What’s in a color? Well according to color psychology theories, a lot. When you’re designing training and eLearning materials for your employees, the colors you utilize can make a big impact on how the material is received, comprehended and even retained.
But what exactly is color psychology, how does it pertain to corporate training, and why is it so important.
The Significance of Color
eLearning is heavily dependent on visual communication. When you understand just how certain colors affect the brain it can help you create eLearning materials that are more targeted and effective, saving you time and money in the training process.
Color has the ability to do everything from evoking particular emotions to increasing focus and the overall impact of the information being presented.
There’s extensive research in the arena of learning, including eLearning, and it points to the fact that more than 80 percent of information processed in the brain from the Internet occurs through sight.
Additionally, regardless of individual differences in learning styles, the primary way most people learn is heavily dependent on visual cues.
When designing an eLearning or corporate training course, think about this:
- Color has the ability to change the learner’s mood
- Particular colors can improve focus on the material being presented
- Even if a subject may initially be perceived as boring or uninteresting, choice of colors can make it seem more interesting and appealing
- More color contrast can draw the learner’s attention to the material and it can also increase visibility, which has been proven to improve retention of the subject matter
With that being said, it’s important to note not all colors improve the effectiveness of learning, and using too many colors within one set of learning materials can become overwhelming and actually reduce effectiveness.
How to Use Colors
There are countless ways you can utilize colors in your training materials, but here are three of the most relevant and effective methods:
- Use color as a way to attract attention. If you’re worried about your employees’ ability to stay focused on the material at-hand, particularly if it’s a dry subject matter, how you utilize color can help improve their attention span. If there is particularly salient information on a page that you really want your employees to be able to retain, use color psychology as a way to ensure this is something they focus on. When a learner is focusing on something, it also improves their level of retention.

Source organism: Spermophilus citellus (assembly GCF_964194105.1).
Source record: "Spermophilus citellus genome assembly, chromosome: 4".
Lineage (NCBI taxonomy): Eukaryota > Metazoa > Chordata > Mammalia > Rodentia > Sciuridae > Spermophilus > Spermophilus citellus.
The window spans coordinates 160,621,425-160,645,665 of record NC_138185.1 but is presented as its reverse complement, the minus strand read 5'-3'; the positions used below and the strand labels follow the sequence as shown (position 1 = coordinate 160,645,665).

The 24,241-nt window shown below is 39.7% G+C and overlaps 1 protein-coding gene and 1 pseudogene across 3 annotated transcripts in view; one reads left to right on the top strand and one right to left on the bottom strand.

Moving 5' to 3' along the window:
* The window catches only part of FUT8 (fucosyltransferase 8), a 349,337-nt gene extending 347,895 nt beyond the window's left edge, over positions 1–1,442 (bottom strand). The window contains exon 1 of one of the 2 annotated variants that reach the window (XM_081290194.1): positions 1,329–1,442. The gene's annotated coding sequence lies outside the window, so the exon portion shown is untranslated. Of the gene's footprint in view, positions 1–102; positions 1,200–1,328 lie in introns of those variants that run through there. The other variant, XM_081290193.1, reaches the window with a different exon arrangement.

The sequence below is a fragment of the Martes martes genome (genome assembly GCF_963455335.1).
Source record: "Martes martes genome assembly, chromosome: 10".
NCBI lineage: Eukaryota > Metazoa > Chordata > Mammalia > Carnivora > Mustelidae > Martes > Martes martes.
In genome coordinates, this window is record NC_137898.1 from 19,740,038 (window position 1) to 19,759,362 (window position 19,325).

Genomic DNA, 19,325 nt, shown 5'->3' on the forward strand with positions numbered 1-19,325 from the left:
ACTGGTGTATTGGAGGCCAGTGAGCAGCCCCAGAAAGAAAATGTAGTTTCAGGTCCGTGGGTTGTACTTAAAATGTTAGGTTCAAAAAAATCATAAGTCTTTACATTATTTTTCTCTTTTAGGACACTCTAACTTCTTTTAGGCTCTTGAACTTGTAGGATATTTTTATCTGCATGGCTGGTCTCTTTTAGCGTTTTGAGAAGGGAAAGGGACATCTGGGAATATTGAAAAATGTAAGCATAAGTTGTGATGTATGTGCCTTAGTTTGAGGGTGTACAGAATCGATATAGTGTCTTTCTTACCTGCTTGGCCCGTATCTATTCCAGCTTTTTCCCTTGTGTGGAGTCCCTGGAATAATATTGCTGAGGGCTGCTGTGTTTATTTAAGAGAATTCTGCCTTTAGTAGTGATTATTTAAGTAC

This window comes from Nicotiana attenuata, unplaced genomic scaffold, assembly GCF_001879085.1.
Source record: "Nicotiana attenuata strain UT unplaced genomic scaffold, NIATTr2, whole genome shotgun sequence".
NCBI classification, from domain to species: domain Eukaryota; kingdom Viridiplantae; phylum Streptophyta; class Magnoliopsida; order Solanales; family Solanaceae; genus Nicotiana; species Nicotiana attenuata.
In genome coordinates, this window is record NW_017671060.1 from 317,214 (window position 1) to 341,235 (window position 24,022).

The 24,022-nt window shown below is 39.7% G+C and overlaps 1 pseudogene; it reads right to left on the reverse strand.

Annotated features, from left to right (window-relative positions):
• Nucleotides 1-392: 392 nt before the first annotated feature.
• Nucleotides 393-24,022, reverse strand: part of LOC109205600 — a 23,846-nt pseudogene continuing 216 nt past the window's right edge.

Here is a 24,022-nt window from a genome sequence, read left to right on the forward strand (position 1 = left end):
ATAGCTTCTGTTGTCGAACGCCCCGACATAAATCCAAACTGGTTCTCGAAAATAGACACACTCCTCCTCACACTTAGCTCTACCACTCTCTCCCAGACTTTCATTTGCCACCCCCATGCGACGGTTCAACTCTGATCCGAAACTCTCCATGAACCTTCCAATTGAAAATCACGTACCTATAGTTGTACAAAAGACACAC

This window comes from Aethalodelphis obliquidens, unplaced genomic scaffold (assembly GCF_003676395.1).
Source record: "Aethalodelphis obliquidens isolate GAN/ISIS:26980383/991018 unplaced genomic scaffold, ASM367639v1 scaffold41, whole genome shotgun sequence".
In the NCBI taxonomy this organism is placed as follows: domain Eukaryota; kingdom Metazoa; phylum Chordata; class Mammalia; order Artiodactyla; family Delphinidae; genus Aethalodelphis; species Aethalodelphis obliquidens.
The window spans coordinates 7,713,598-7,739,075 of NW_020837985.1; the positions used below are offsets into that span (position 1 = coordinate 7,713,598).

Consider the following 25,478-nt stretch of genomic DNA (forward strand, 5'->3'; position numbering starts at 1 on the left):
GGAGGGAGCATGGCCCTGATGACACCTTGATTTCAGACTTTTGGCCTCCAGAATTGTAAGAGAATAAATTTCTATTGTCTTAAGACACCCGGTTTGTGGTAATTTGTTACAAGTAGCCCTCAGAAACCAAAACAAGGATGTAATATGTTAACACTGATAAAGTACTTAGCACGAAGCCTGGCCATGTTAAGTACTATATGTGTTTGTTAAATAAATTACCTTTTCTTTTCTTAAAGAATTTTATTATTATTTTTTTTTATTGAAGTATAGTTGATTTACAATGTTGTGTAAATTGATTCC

- As we mentioned, be strategic with how you use colors in your training and learning materials. When you go overboard with the use of colors it can have the opposite effect of what you’re trying to achieve. You need to remain professional with your use of colors and choose options that are bold, but not overly bright. For example, neon colors tend to be perceived as unprofessional. Bold colors should be used sparingly, and you should carefully plan how you’ll use colors in your materials.
- According to Color Matters, a research institute focusing on the role color plays in the world of learning and brand identity, the use of color improves readership by 40 percent, learning from 55 to 78 percent, and comprehension by 73 percent. To take advantage of this, create training materials with color coding, particularly with more technical subjects. One way to use color coding is to use colored backgrounds.
So Which Colors Work Best?
As mentioned, not all colors are created equally when it comes to learning, comprehension, and retention.
The best colors to use in your eLearning materials when you want to draw attention, promote focus and increase learning tend to be warm colors, like red, yellow and orange. Warm colors are believed to have a stimulating effect.
For example, red has been proven to draw attention to salient concepts, while yellow simulates the brain and the working memory.
Orange is an inviting color that helps make the material seem more exciting and less boring.
It’s best to use warm colors sparingly since they are so stimulating and can become “too much,” if not used carefully.
Cool colors, like blues and purples, are more calming. Blue is one of the most commonly used corporate colors for this reason—it helps readers to feel more at ease, so it’s a great color to use if you’re presenting a lot of information that can seem overwhelming at first. It helps the employee continue reading without becoming too anxious about what’s being presented.
Even black and white are colors that carry meaning and significance in color psychology. Black is a color that can make the reading of text easier, and it’s also a good color to use as a border or outline for an image or block of text because it provides emphasis and distinction.
White provides a break for the eyes, and it’s always good to include basic white space on a page that’s text-heavy because it allows the eyes to rest and helps avoid the feeling of being overwhelmed by materials.
When you’re creating your corporate training and learning materials, it’s always a good idea to do a little research and delve into color. Many people think of color only from an aesthetic standpoint, without understanding how important it is within the world of learning. Using the right colors in your eLearning can help you create materials that are effective and give you the best possible outcome for your employees.
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